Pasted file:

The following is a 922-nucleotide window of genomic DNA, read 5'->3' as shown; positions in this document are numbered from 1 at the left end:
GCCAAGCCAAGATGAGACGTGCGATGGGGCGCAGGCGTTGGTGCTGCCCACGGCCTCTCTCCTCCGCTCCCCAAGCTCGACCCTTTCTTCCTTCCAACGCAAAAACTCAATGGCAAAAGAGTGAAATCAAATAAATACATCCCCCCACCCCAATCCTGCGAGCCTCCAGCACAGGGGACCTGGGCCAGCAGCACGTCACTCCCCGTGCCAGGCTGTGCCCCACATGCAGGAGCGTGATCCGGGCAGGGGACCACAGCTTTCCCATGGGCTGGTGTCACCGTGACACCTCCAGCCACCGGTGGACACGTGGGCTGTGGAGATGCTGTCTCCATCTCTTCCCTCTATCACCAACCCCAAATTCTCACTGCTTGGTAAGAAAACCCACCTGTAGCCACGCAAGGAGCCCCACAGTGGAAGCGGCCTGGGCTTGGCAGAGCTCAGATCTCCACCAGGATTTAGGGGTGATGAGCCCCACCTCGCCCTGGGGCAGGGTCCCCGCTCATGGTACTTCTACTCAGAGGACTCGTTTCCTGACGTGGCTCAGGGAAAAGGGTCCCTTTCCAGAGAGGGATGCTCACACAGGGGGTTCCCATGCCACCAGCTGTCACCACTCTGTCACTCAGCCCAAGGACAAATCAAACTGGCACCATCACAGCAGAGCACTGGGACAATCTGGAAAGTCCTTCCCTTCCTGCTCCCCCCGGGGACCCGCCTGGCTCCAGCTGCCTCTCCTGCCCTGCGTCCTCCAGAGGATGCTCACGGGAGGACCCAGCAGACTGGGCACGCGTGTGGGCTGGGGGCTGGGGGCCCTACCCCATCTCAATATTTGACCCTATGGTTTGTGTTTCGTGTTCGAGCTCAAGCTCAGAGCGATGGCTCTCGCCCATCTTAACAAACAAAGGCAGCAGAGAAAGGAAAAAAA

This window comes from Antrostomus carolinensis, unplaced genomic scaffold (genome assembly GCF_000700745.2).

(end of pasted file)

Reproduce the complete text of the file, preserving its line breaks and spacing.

The following is a 922-nucleotide window of genomic DNA, read 5'->3' as shown; positions in this document are numbered from 1 at the left end:
GCCAAGCCAAGATGAGACGTGCGATGGGGCGCAGGCGTTGGTGCTGCCCACGGCCTCTCTCCTCCGCTCCCCAAGCTCGACCCTTTCTTCCTTCCAACGCAAAAACTCAATGGCAAAAGAGTGAAATCAAATAAATACATCCCCCCACCCCAATCCTGCGAGCCTCCAGCACAGGGGACCTGGGCCAGCAGCACGTCACTCCCCGTGCCAGGCTGTGCCCCACATGCAGGAGCGTGATCCGGGCAGGGGACCACAGCTTTCCCATGGGCTGGTGTCACCGTGACACCTCCAGCCACCGGTGGACACGTGGGCTGTGGAGATGCTGTCTCCATCTCTTCCCTCTATCACCAACCCCAAATTCTCACTGCTTGGTAAGAAAACCCACCTGTAGCCACGCAAGGAGCCCCACAGTGGAAGCGGCCTGGGCTTGGCAGAGCTCAGATCTCCACCAGGATTTAGGGGTGATGAGCCCCACCTCGCCCTGGGGCAGGGTCCCCGCTCATGGTACTTCTACTCAGAGGACTCGTTTCCTGACGTGGCTCAGGGAAAAGGGTCCCTTTCCAGAGAGGGATGCTCACACAGGGGGTTCCCATGCCACCAGCTGTCACCACTCTGTCACTCAGCCCAAGGACAAATCAAACTGGCACCATCACAGCAGAGCACTGGGACAATCTGGAAAGTCCTTCCCTTCCTGCTCCCCCCGGGGACCCGCCTGGCTCCAGCTGCCTCTCCTGCCCTGCGTCCTCCAGAGGATGCTCACGGGAGGACCCAGCAGACTGGGCACGCGTGTGGGCTGGGGGCTGGGGGCCCTACCCCATCTCAATATTTGACCCTATGGTTTGTGTTTCGTGTTCGAGCTCAAGCTCAGAGCGATGGCTCTCGCCCATCTTAACAAACAAAGGCAGCAGAGAAAGGAAAAAAA

This window comes from Antrostomus carolinensis, unplaced genomic scaffold (genome assembly GCF_000700745.2).